The beauty in memorials is how they represent something so much larger than what is on the surface. They indicate what a society thinks about their history, the progress they have made, and how they plan to act in the future. Generally they are positive, an outstretched hand to a group of people who have been deeply hurt but they can also be a barrier to peace when they make no efforts or ill efforts at being respectful of people and honest about the past. In Germany the memorials represent the complexities of the national narrative and of reconciliation. By examining the memorials in Dresden and Berlin, the underlying issues can be brought to light.
Brody, R. (2012, July 12). The Inadequacy of Berlin Memorial to the Murdered Jews of Europe. Retrieved November 08, 2016, from http://www.newyorker.com/culture/richard-brody/the-inadequacy-of-berlins-memorial-to-the-murdered-jews-of-europe
Cottrel, C. (2012, October 24). Memorial to Roma Victims of Holocaust Opens in Berlin … Retrieved November 7, 2016, from http://www.nytimes.com/2012/10/25/world/europe/memorial-to-romany-victims-of-holocaust-opens-in-berlin.html
Hatlie, M. R. (n.d.). Memorial complex and mass grave for air raid victims at the Heidefriedhof cemetery in Dresden. Retrieved November 08, 2016, from http://sites-of-memory.de/main/dresdenheidefliegeropfer.html
“How Long Does One Feel Guilty?” [Interview by C. Hawley & N. Tenberg]. (2005, May 9). SPIEGEl. Retrieved November 9, 2016, from http://www.spiegel.de/international/spiegel-interview-with-holocaust-monument-architect-peter-eisenman-how-long-does-one-feel-guilty-a-355252.html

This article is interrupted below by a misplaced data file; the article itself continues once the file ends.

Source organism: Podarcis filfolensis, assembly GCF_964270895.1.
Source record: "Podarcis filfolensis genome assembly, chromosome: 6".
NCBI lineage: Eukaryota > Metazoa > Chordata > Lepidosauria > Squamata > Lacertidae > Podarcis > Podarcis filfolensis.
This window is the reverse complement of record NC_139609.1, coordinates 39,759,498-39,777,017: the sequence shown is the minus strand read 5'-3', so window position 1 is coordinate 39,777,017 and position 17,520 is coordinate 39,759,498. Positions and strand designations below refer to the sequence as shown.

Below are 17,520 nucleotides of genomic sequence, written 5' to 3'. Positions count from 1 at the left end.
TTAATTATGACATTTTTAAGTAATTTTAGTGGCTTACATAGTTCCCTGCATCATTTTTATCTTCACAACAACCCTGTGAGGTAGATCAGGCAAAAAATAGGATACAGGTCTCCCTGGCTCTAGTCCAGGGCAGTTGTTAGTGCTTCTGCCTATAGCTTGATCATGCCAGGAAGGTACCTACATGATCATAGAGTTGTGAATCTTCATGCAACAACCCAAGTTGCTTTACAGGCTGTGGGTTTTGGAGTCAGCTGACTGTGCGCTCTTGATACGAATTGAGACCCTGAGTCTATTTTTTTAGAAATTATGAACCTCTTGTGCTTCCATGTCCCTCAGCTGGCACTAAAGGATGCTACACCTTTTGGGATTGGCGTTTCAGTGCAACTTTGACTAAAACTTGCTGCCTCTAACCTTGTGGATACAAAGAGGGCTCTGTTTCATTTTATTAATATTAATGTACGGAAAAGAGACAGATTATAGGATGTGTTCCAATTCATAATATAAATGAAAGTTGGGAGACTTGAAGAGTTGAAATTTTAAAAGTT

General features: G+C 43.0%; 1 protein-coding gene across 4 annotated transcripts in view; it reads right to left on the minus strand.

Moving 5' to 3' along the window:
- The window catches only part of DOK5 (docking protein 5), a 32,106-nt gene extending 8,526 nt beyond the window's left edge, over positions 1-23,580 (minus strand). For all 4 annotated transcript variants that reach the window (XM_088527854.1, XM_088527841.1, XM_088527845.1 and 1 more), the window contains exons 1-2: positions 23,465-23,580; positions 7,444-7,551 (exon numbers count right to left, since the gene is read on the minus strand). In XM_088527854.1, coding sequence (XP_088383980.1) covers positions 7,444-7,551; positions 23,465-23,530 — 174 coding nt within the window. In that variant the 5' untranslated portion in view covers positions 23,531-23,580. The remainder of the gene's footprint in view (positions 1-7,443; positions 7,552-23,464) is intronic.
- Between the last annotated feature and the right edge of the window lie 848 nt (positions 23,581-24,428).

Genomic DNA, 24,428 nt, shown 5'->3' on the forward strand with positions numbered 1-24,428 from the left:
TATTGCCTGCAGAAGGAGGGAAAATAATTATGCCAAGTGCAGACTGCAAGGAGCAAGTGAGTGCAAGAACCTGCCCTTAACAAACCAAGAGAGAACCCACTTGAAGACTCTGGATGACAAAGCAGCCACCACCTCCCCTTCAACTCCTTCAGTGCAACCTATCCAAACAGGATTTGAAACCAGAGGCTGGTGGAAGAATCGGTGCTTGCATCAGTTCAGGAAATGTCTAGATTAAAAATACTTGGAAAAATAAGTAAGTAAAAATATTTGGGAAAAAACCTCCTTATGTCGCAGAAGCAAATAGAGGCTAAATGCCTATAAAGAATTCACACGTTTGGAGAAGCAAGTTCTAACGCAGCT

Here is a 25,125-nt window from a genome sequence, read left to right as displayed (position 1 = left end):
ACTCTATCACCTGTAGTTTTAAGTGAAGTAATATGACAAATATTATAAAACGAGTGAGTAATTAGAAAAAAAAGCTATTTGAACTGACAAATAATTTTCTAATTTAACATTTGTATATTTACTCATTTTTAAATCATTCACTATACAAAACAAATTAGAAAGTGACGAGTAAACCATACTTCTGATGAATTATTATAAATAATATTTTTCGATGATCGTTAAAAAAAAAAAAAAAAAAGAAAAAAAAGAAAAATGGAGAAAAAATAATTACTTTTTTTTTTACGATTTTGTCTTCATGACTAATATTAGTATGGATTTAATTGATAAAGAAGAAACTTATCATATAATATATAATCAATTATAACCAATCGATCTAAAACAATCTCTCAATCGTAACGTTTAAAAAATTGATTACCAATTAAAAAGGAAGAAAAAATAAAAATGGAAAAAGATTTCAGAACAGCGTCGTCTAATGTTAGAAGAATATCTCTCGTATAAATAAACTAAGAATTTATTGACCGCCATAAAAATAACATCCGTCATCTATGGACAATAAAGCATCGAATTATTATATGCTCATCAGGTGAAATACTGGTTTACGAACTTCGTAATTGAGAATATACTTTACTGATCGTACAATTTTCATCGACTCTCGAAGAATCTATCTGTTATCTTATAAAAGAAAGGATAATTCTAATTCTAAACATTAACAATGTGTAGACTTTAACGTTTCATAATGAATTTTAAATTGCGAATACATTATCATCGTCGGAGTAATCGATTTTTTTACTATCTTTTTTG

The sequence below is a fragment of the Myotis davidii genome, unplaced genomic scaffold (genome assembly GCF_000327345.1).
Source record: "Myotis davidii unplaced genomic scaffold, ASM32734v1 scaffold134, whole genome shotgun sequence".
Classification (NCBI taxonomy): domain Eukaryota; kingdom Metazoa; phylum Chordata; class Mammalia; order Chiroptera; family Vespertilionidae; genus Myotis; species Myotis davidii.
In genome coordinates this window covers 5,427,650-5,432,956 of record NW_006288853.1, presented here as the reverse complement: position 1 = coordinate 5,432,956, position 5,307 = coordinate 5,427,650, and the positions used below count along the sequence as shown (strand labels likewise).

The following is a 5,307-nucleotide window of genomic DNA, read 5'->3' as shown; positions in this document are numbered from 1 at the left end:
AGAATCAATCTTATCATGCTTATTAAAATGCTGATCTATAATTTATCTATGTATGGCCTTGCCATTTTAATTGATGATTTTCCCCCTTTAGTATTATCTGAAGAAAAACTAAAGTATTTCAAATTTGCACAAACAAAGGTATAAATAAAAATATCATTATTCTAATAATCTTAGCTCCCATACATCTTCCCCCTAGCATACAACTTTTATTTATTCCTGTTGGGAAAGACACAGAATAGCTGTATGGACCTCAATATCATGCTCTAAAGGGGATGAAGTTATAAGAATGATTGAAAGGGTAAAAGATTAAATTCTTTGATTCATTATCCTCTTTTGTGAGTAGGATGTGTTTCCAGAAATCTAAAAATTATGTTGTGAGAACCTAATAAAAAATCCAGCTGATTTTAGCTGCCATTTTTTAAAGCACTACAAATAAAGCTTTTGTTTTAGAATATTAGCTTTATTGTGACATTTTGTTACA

Seemann, U., & Stolz, J. (Eds.). (n.d.a). Stiftung Denkmal für die ermordeten Juden Europas: Dani Karavan. Retrieved November 07, 2016, from http://www.stiftung-denkmal.de/en/memorials/sinti-and-roma-memorial/dani-karavan.html
Seemann, U., & Stolz, J. (Eds.). (n.d.b). Stiftung Denkmal für die ermordeten Juden Europas: Poem by Santino Spinelli. Retrieved November 07, 2016, from http://www.stiftung-denkmal.de/en/memorials/sinti-and-roma-memorial/poem-by-santino-spinelli.html
Seemann, U., & Stolz, J. (Eds.). (n.d.c). Stiftung Denkmal für die ermordeten Juden Europas: The Memorial to the Murdered Jews of Europe. Retrieved November 07, 2016, from http://www.stiftung-denkmal.de/en/memorials/the-memorial-to-the-murdered-jews-of-europe.html
Seemann, U., & Stolz, J. (Eds.). (n.d.d). Stiftung Denkmal für die ermordeten Juden Europas: Peter Eisenman. Retrieved November 08, 2016, from http://www.stiftung-denkmal.de/en/memorials/the-memorial-to-the-murdered-jews-of-europe/peter-eisenman.html